Arts & Entertainment, Real Estate, and Retail

Schuler Books writes last chapter for downtown store

January 23, 2013
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Schuler Books writes last chapter for downtown store
Schuler Books and Music’s downtown Grand Rapids store, at 40 Fountain St. NW, opened in 2007. Courtesy Schuler Books and Music

After five years, Schuler Books and Music is closing the doors to its downtown Grand Rapids location.

Bookstore representatives said the scarcity of downtown shoppers during evenings and weekends contributed to the decision.

Bookstore owners Cecile Fehsenfeld and Bill Fehsenfeld were hesitant to open the downtown location due to their concerns about the storefront opening onto Fountain Street instead of Monroe, as well as inadequate foot traffic, and they passed up the first opportunity to take on the location. After the closing of River Bank Books, they were approached again about the location and decided to take a chance, opening the store in 2007.

“We were offered a compelling investment opportunity to take over the space, along with the inventory and fixtures,” said Cecile Fehsenfeld. “It was because we had this unique investment opportunity that it made sense for us to experiment. Without a great deal of risk, we could try out various enhancements and see if we could grow the sales of the store.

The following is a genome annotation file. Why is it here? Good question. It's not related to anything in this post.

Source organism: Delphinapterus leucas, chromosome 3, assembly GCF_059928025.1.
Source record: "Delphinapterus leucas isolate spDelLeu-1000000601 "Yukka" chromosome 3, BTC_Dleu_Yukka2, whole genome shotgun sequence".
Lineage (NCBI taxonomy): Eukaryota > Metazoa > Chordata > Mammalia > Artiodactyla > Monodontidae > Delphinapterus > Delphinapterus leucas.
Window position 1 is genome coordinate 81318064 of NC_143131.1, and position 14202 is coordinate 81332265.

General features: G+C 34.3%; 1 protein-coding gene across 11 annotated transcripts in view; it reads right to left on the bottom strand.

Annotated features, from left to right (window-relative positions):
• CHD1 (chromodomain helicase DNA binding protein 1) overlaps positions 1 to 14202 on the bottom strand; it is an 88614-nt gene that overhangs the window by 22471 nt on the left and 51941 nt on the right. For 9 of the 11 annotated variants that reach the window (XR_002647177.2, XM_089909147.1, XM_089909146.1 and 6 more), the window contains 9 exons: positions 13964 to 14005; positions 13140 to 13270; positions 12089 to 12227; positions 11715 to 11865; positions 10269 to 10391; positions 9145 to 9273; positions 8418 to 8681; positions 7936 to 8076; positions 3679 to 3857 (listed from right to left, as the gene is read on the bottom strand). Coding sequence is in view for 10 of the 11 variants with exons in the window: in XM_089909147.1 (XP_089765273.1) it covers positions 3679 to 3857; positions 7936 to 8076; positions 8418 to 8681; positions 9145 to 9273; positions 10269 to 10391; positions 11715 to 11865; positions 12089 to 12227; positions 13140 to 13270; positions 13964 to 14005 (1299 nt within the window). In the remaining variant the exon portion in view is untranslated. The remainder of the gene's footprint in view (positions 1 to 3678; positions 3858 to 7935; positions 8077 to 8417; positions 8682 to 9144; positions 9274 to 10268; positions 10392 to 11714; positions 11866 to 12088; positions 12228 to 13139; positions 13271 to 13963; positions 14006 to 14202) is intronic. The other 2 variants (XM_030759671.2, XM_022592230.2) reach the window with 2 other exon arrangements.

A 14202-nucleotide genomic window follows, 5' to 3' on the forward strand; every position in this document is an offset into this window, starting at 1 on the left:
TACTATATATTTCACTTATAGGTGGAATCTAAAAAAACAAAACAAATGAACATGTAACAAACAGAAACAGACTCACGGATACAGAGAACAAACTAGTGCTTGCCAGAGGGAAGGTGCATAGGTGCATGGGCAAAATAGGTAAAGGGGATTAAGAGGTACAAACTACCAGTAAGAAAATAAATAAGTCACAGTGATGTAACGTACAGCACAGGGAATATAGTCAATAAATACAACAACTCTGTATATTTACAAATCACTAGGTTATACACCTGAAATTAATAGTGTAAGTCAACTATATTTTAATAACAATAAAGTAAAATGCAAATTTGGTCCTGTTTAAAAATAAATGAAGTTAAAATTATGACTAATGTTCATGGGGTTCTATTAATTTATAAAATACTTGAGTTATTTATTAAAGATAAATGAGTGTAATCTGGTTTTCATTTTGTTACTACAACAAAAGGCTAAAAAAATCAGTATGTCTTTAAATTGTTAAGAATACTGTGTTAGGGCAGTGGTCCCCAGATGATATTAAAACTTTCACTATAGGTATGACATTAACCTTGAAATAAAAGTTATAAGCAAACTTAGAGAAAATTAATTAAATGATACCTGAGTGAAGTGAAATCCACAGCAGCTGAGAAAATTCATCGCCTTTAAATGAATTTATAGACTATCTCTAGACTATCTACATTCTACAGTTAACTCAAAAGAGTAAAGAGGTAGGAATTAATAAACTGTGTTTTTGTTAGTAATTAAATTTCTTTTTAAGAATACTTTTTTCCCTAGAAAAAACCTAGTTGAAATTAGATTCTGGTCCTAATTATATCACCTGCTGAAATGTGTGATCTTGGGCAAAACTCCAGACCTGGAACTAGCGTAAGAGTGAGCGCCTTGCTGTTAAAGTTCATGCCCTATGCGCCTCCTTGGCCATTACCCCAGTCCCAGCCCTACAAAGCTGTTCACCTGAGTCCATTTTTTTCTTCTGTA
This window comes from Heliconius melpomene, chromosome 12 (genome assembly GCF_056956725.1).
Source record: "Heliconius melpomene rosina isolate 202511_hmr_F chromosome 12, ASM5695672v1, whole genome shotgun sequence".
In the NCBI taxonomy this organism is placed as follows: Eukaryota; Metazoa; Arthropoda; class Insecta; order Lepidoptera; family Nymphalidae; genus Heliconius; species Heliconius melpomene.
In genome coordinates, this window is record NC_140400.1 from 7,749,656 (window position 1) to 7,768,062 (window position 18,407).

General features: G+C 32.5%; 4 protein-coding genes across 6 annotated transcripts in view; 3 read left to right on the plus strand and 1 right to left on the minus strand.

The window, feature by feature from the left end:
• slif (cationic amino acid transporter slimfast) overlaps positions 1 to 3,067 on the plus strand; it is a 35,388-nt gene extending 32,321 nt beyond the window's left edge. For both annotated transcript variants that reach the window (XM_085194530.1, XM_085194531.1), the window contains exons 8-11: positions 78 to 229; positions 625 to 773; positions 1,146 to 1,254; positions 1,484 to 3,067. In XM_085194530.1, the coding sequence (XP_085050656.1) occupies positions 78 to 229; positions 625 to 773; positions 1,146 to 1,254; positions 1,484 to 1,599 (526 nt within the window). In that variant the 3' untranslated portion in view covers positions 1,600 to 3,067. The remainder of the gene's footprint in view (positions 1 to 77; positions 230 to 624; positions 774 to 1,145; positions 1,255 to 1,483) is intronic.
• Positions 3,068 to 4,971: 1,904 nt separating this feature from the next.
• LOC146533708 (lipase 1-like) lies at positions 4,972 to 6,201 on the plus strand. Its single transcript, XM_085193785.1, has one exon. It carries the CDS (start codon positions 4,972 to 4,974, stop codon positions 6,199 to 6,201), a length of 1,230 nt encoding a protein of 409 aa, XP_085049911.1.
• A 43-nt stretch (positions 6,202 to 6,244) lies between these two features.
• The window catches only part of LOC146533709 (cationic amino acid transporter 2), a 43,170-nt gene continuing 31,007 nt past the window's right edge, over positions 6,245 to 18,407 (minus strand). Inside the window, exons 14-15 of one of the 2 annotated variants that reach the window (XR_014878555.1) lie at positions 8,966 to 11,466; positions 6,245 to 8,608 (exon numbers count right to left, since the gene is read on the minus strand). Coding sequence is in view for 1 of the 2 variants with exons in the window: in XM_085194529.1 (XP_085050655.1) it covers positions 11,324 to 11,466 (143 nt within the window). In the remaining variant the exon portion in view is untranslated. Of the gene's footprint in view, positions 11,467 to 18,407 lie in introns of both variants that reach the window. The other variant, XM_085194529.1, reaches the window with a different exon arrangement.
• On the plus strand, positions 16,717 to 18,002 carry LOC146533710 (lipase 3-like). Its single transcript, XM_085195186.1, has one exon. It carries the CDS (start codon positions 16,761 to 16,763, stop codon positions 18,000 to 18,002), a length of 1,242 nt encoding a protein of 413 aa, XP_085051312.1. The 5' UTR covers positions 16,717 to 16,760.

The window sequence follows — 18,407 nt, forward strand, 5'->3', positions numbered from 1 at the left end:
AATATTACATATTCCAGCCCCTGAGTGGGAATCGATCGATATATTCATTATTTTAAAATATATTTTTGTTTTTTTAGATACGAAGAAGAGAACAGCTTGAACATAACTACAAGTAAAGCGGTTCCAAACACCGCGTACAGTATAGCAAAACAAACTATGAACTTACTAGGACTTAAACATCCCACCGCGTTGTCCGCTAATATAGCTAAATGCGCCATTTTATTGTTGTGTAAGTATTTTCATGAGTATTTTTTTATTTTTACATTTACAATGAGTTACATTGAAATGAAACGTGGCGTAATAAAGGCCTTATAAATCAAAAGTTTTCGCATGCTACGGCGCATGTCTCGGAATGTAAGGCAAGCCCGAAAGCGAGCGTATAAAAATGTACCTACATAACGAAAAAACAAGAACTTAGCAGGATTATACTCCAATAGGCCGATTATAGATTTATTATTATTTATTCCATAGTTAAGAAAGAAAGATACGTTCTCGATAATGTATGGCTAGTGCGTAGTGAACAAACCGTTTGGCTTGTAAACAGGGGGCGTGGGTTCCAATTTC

“After five years — and going through the worst recession in over half a century — sales are very little different from where they were in our first full year. It was time to renew our lease, and it was simply hard to justify another commitment to the space. Our early reservations about the Fountain Street entrance and the volume of shopping traffic seemed to be confirmed.”

Fehsenfeld said that the closing doesn’t indicate a lack of support for downtown retail. She thinks that downtown already has the ability to support several types of retail stores, but that bookstores are different because they require a broad customer base to support them. Still, downtown retailers could benefit from some additional and specific types of growth, she said.


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“Better concentration of retail into a single shopping area would help the downtown, as well as the presence of some national brands mixed in with the local retail,” Fehsenfeld said. “The growing downtown residential population will also increase the viability of retail.”

Fehsenfeld expects that the store’s downtown customers will make the trip to Alpine Avenue or 28th Street, the store’s other two Grand Rapids locations.

“We feel pretty good about how all our stores are positioned for the coming year, both in Grand Rapids and in Lansing. Our downtown customers have been wonderfully loyal, and we hope to see them at the 28th Street and Alpine Avenue stores.”

All downtown Schuler employees have been offered positions at the company’s other locations.

The downtown location has begun the closing process by marking down everything in the store by 25 percent, and the final closing date will depend on how quickly the items move.

“Everyone at the store has loved working in the downtown environment,” Fehsenfeld said. “The booksellers and cafe workers enjoyed their close interactions with the customers there, and in the words of our manager, Neil Rajala, feel grateful for ‘the rich experiences, friendship, and support Schuler Books Downtown customers have so freely offered over the last few years.’”

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